What’s kind of like a cross between the World Cup and American Idol, and has been broadcast annually since 1956? Besides your mom, that is. If you don’t know (this seems to be a particularly American affliction), then you’re missing out on one of the largest secrets of Europe (as well as the Maghreb and Levant), what between 100 and 600 million people watch every year. It’s called Eurovision, and we are currently a mere one month and six days from the live broadcast of Eurovision 2009 from Moscow.
If you’re wondering what the fuck I’m talking about, here’s a quick rundown:
Eurovision has been broadcast annually since 1956. It was conceived as a way to help rebuild morale in postwar Europe by frenchman Marcel Bezençon.
Seven countries participated initially, and in 2009 we’re up to 42! Only 25 compete in the final competition, though, which means that there are also two semi-finals (May 12 and 14).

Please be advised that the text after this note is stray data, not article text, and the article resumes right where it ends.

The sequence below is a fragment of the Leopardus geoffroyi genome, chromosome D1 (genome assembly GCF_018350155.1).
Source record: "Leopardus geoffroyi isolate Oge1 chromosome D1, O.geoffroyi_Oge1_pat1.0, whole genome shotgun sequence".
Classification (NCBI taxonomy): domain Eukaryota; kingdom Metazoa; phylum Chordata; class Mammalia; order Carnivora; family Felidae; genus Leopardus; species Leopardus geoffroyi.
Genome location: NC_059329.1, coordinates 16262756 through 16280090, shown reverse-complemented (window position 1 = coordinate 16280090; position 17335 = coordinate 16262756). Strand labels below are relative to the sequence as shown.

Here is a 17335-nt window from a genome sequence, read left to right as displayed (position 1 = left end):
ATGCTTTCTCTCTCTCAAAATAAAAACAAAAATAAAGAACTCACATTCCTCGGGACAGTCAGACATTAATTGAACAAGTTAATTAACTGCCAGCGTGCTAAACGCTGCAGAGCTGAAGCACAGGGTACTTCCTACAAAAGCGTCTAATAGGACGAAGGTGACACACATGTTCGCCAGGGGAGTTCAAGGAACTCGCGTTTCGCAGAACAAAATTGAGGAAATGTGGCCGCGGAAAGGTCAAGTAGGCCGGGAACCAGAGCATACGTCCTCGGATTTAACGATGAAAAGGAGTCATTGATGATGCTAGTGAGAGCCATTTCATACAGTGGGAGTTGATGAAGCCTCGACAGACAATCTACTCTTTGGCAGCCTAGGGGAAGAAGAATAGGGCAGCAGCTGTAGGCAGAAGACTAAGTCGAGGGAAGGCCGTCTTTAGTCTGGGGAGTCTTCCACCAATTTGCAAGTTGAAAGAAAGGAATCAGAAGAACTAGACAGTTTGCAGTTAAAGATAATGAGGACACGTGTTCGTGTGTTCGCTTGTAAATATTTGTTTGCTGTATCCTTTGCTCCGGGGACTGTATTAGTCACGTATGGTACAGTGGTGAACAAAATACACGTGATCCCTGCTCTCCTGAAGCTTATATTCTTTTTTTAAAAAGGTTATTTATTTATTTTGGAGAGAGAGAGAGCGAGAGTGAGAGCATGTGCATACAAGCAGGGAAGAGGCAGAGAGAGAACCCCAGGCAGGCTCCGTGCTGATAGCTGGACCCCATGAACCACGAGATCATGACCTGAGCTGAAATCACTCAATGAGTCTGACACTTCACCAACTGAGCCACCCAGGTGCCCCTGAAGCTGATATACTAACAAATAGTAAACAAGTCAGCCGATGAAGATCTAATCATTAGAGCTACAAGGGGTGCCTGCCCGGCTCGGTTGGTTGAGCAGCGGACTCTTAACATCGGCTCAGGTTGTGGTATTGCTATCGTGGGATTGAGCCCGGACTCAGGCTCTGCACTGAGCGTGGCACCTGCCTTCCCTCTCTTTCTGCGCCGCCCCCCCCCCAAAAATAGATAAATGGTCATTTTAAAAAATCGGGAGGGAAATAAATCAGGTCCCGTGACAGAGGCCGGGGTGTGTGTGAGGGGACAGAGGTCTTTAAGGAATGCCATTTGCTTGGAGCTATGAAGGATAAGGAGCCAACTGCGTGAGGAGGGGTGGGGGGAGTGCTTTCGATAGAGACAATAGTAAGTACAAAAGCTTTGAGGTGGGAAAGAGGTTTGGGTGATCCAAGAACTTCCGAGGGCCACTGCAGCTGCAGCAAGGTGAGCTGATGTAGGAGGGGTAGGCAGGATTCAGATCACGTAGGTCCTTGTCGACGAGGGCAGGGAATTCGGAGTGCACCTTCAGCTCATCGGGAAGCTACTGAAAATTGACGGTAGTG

Participating countries can select their representative song either through public competition (most do this) or internal decision.
Four countries (Germany, Spain, France, and the UK) don’t have to compete in the semi-finals, because they provide so much financial support. They always go straight to the finals, as does the host country’s (last year’s winner’s) entry.
And you can’t vote for your own country.
It used to be that the host country had to provide a live orchestra, in case anyone needed it to back them. In fact, it was this way until 1998, but now no longer. The only thing required to be live now is vocals (both lead and backing), but everything else can be pre-recorded.
Since you’re trying to curry the favor of pretty much all of Europe, most entries are pretty bland bubble gum type pop music. In 2006 Finland broke damn near every rule, however, with Read the rest of this entry »